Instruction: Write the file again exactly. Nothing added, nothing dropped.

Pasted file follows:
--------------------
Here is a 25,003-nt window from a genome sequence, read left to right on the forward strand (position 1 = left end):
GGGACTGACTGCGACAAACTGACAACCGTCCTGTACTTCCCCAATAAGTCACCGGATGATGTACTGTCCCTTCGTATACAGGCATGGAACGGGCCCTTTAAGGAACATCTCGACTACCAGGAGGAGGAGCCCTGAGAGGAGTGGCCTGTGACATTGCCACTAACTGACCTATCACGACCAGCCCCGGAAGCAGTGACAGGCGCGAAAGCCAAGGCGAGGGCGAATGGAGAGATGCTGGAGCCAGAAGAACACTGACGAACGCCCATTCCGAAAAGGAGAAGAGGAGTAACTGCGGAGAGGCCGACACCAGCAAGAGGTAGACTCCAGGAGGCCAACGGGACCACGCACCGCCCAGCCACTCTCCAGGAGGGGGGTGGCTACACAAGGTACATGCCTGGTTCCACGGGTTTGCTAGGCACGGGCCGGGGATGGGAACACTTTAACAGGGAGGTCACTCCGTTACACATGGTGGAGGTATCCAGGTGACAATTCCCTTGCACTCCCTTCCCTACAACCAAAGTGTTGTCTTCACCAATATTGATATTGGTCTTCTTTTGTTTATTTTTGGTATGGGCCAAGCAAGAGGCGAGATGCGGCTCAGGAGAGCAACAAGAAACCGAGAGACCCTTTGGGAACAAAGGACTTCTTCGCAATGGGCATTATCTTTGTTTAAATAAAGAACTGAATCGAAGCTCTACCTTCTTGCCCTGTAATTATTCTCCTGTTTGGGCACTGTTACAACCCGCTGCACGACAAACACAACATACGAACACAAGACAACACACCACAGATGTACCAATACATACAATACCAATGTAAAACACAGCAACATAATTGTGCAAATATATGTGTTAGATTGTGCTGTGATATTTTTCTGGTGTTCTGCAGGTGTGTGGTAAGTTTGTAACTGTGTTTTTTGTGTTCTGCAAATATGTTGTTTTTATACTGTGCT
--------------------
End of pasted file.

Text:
Here is a 25,003-nt window from a genome sequence, read left to right on the forward strand (position 1 = left end):
GGGACTGACTGCGACAAACTGACAACCGTCCTGTACTTCCCCAATAAGTCACCGGATGATGTACTGTCCCTTCGTATACAGGCATGGAACGGGCCCTTTAAGGAACATCTCGACTACCAGGAGGAGGAGCCCTGAGAGGAGTGGCCTGTGACATTGCCACTAACTGACCTATCACGACCAGCCCCGGAAGCAGTGACAGGCGCGAAAGCCAAGGCGAGGGCGAATGGAGAGATGCTGGAGCCAGAAGAACACTGACGAACGCCCATTCCGAAAAGGAGAAGAGGAGTAACTGCGGAGAGGCCGACACCAGCAAGAGGTAGACTCCAGGAGGCCAACGGGACCACGCACCGCCCAGCCACTCTCCAGGAGGGGGGTGGCTACACAAGGTACATGCCTGGTTCCACGGGTTTGCTAGGCACGGGCCGGGGATGGGAACACTTTAACAGGGAGGTCACTCCGTTACACATGGTGGAGGTATCCAGGTGACAATTCCCTTGCACTCCCTTCCCTACAACCAAAGTGTTGTCTTCACCAATATTGATATTGGTCTTCTTTTGTTTATTTTTGGTATGGGCCAAGCAAGAGGCGAGATGCGGCTCAGGAGAGCAACAAGAAACCGAGAGACCCTTTGGGAACAAAGGACTTCTTCGCAATGGGCATTATCTTTGTTTAAATAAAGAACTGAATCGAAGCTCTACCTTCTTGCCCTGTAATTATTCTCCTGTTTGGGCACTGTTACAACCCGCTGCACGACAAACACAACATACGAACACAAGACAACACACCACAGATGTACCAATACATACAATACCAATGTAAAACACAGCAACATAATTGTGCAAATATATGTGTTAGATTGTGCTGTGATATTTTTCTGGTGTTCTGCAGGTGTGTGGTAAGTTTGTAACTGTGTTTTTTGTGTTCTGCAAATATGTTGTTTTTATACTGTGCT